This post was originally published on NewsWeek.com here by staff writer Aatif Sulleyman.
lon Musk has once again called for an end to lockdown measures intended to slow the spread of COVID-19. The Tesla CEO has been one of the most high-profile critics of lockdown and has repeatedly downplayed the pandemic over the past several months.
His latest comments were made as part of a Twitter discussion started by right-wing journalist Toby Young, who once argued for what he described as “progressive eugenics.”
Young was claiming that the website of the Great Barrington Declaration, a petition that says that anybody who is not vulnerable to the virus “should immediately be allowed to resume life as normal,” does not appear in Google’s search results.
The Great Barrington Declaration calls for nursing to only “use staff with acquired immunity” and for retired people to “have groceries and other essentials delivered to their home” and “meet family members outside rather than inside.”
A spokesperson for Google has confirmed to Newsweek that it “did not take any action to impact how this site appeared in Google.”
“It can take a little time for our automated systems to learn enough about new pages like this for them to rank better for relevant terms,” Danny Sullivan, Google’s public liaison for search, explained on the Google Search forums.
“This delay can vary by country. This page is and was ranking in the first page in the US, has risen elsewhere & likely will continue automatically.
“For example, the official Joe Biden website took some time to appear in the first page for searches seeking it, after it launched. As with that case, this case or any case, we’ll look to see how we can improve freshness for such navigational queries.
“Do keep in mind that rankings can change often. With a new page especially, you might see fluctuations as we continue to learn more about it.”
In the example referenced by Sullivan, a parody site mocking Joe Biden was given greater prominence than the official Joe Biden campaign site in Google.
Responding to a tweet from Tesla fan Pranay Pathole, who calls for countries around the world to “learn from Sweden’s” response to COVID-19, Musk wrote: “Yes. We also have to consider population life-months lost from lockdowns & other restrictions vs life-months lost from any given disease.”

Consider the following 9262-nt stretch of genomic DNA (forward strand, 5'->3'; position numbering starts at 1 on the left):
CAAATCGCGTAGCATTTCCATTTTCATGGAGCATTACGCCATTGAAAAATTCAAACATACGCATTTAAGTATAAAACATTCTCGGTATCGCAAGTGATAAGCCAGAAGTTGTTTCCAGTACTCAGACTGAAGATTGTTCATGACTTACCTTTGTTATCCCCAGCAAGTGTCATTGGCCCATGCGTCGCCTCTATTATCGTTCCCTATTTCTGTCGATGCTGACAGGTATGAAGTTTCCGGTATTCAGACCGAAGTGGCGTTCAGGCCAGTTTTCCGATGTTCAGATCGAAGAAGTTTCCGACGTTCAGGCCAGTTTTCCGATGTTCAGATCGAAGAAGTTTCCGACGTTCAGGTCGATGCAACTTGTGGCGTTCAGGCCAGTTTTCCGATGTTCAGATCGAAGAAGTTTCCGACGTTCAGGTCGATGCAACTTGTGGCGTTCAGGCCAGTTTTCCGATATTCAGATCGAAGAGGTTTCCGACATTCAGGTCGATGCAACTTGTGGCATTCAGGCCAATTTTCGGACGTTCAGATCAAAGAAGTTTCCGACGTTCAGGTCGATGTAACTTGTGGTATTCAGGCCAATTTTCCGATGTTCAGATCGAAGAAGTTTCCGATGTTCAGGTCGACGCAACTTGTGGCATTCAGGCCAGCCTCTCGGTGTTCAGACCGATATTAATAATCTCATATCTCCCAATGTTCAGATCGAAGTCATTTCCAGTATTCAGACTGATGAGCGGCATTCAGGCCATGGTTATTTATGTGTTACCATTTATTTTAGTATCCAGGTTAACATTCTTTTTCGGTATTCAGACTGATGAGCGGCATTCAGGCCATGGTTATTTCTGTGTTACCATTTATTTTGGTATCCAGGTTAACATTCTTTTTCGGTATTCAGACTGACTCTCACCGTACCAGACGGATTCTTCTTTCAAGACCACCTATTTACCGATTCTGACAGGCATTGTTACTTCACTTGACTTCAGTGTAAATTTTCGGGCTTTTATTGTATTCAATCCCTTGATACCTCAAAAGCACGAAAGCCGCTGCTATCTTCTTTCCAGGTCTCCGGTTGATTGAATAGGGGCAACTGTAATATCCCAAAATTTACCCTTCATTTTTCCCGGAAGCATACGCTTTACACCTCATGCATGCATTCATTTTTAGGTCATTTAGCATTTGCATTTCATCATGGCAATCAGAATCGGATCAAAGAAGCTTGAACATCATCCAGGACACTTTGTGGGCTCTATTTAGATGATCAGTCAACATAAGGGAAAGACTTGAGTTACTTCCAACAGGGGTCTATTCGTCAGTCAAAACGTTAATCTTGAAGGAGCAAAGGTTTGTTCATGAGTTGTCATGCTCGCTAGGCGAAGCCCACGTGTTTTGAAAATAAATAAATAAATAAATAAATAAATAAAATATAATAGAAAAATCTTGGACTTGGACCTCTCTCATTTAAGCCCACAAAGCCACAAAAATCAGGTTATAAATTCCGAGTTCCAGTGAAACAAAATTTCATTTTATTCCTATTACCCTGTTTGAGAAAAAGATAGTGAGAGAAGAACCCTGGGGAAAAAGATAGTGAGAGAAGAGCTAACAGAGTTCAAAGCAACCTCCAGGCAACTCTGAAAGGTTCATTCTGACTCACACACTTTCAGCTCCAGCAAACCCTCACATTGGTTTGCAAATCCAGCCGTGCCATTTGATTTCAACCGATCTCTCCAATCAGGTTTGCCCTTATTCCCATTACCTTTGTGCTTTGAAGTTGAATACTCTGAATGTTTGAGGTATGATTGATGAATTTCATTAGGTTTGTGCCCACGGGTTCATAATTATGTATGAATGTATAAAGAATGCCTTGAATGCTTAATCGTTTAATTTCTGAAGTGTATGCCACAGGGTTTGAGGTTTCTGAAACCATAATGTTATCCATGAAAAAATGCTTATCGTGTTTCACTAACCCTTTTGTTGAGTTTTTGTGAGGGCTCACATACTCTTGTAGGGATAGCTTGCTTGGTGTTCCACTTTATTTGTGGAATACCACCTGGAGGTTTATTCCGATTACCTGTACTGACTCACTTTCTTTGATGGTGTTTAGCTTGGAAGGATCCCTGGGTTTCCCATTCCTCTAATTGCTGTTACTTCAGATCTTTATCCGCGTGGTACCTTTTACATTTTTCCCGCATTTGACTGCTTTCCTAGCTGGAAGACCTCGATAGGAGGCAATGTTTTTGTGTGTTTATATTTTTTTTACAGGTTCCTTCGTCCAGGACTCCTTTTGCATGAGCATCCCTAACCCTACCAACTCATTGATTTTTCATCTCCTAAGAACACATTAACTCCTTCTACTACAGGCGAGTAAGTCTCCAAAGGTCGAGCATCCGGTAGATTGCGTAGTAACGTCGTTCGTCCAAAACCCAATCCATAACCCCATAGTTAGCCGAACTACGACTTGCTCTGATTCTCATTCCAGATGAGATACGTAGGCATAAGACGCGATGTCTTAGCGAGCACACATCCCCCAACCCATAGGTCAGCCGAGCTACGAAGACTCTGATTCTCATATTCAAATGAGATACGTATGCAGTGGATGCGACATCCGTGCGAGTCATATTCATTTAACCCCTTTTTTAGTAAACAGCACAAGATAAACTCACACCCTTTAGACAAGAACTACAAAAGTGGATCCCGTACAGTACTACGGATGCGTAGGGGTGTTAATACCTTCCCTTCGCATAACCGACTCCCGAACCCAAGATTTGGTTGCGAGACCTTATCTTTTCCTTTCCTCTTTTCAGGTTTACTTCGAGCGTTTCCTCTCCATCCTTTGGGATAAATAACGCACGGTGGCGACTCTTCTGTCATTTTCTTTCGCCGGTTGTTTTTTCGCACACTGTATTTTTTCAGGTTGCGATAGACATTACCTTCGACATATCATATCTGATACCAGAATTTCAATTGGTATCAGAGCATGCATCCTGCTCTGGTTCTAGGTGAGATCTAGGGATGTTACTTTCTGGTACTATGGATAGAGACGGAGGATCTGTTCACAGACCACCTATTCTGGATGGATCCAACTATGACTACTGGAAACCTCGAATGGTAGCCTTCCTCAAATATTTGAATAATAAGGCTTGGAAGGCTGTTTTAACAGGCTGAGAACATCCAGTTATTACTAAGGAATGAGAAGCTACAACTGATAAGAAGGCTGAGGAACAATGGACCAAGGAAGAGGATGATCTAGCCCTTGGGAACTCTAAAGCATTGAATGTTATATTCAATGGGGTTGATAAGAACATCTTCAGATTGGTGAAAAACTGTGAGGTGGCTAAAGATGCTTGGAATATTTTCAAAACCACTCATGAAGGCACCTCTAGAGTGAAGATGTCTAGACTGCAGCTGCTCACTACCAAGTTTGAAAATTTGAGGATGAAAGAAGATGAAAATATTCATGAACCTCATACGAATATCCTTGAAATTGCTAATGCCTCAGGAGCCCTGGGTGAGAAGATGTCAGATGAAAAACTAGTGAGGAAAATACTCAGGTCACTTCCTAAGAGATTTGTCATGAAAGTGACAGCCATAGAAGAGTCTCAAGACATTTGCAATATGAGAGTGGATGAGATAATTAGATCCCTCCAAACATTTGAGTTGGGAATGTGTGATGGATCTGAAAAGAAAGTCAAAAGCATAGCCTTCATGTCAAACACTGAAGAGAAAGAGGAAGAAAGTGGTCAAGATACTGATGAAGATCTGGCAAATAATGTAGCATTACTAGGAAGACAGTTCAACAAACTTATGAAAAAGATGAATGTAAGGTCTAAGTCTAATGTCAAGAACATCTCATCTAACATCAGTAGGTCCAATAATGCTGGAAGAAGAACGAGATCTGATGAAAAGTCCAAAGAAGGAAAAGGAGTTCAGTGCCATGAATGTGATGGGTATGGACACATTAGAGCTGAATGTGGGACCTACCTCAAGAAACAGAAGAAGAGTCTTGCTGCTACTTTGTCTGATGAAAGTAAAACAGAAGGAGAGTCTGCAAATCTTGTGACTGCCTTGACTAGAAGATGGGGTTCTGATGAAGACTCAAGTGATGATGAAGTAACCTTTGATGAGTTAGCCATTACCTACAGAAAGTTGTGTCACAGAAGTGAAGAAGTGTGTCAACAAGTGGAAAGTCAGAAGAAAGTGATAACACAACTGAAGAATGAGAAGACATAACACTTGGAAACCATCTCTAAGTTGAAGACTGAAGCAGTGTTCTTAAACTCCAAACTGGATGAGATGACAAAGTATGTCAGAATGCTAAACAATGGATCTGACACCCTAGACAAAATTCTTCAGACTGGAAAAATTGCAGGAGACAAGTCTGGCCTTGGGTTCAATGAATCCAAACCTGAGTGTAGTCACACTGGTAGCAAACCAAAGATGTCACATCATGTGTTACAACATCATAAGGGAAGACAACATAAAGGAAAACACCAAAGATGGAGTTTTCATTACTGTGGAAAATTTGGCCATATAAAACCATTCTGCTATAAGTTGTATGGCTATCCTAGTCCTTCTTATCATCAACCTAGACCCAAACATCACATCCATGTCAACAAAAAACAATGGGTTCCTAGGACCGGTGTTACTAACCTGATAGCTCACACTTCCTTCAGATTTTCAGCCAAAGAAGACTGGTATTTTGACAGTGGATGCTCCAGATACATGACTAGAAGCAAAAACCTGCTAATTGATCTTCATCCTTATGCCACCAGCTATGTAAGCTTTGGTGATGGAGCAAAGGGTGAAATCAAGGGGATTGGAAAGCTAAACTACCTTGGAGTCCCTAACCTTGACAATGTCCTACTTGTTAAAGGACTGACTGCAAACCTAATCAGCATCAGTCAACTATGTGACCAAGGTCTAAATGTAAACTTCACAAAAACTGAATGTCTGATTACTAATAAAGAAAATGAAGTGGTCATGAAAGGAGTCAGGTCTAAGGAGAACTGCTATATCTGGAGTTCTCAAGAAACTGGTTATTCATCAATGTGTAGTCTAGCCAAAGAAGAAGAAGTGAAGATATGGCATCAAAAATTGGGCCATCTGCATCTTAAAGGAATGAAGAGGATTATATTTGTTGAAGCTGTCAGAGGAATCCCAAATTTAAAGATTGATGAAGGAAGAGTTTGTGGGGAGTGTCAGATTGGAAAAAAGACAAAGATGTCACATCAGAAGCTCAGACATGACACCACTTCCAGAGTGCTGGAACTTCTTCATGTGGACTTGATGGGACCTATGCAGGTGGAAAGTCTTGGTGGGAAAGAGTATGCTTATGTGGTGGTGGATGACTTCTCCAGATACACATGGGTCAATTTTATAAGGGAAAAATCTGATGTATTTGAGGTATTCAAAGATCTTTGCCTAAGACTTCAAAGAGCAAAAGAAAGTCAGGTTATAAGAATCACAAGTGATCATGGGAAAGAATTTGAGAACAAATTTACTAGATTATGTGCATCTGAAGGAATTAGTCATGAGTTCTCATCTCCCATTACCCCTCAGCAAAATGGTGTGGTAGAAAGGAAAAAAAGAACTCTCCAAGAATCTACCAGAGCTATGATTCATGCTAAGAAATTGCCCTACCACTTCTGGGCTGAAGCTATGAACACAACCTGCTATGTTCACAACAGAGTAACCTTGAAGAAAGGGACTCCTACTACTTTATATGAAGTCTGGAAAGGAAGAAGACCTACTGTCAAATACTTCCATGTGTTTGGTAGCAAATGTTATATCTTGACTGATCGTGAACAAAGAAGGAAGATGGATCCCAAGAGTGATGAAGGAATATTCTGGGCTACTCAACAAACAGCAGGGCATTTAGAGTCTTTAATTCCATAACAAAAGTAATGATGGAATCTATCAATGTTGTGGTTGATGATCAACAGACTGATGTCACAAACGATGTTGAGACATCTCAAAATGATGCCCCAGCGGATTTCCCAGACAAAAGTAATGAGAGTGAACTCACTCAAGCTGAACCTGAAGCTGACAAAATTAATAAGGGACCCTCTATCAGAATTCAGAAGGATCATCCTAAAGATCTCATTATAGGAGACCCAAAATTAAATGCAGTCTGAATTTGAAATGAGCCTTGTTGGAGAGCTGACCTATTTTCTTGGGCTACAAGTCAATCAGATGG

Elon Musk leaves after giving a statement to the press as he arrives to have a look at the construction site of the new Tesla Gigafactory near Berlin on September 03, 2020 near Gruenheide, Germany. The Tesla CEO has repeatedly downplayed the pandemic and called for lockdown measures to be lifted.
Sweden has taken a softer approach to the pandemic than most countries, choosing not to impose a national lockdown, but to encourage personal responsibility instead.
It opted not to close businesses and schools, or to make the use of face masks mandatory. It did, however, place a ban on gatherings of 50 people, asked people to observe and respect physical distancing, and told vulnerable people to self-isolate.
In May, Sweden recorded the most deaths from COVID-19 per capita in Europe, but in August, Mike Ryan, the executive director of the World Health Organization’s Health Emergencies Program, praised the country following a considerable drop in outbreak statistics reported over the summer.
Cases there are now on the rise again and Swedish health officials are considering new protocols to slow the spread of the virus.
“The right thing to do would be to not have done a lockdown for the whole country but to have, I think, anyone who’s at risk should be quarantined until the storm passes,” Musk said on Sway, the New York Times’ podcast, last month.
He added that he and his family do not plan to get vaccinated against COVID-19 if and when a vaccine becomes available, and refused to reveal whether he would pay a worker if they refused to go to work because of COVID-19 fears.
Musk has also referred to the panic during the early stages of the virus as “dumb” and predicted that there would be “close to zero new cases in US … by end of April.”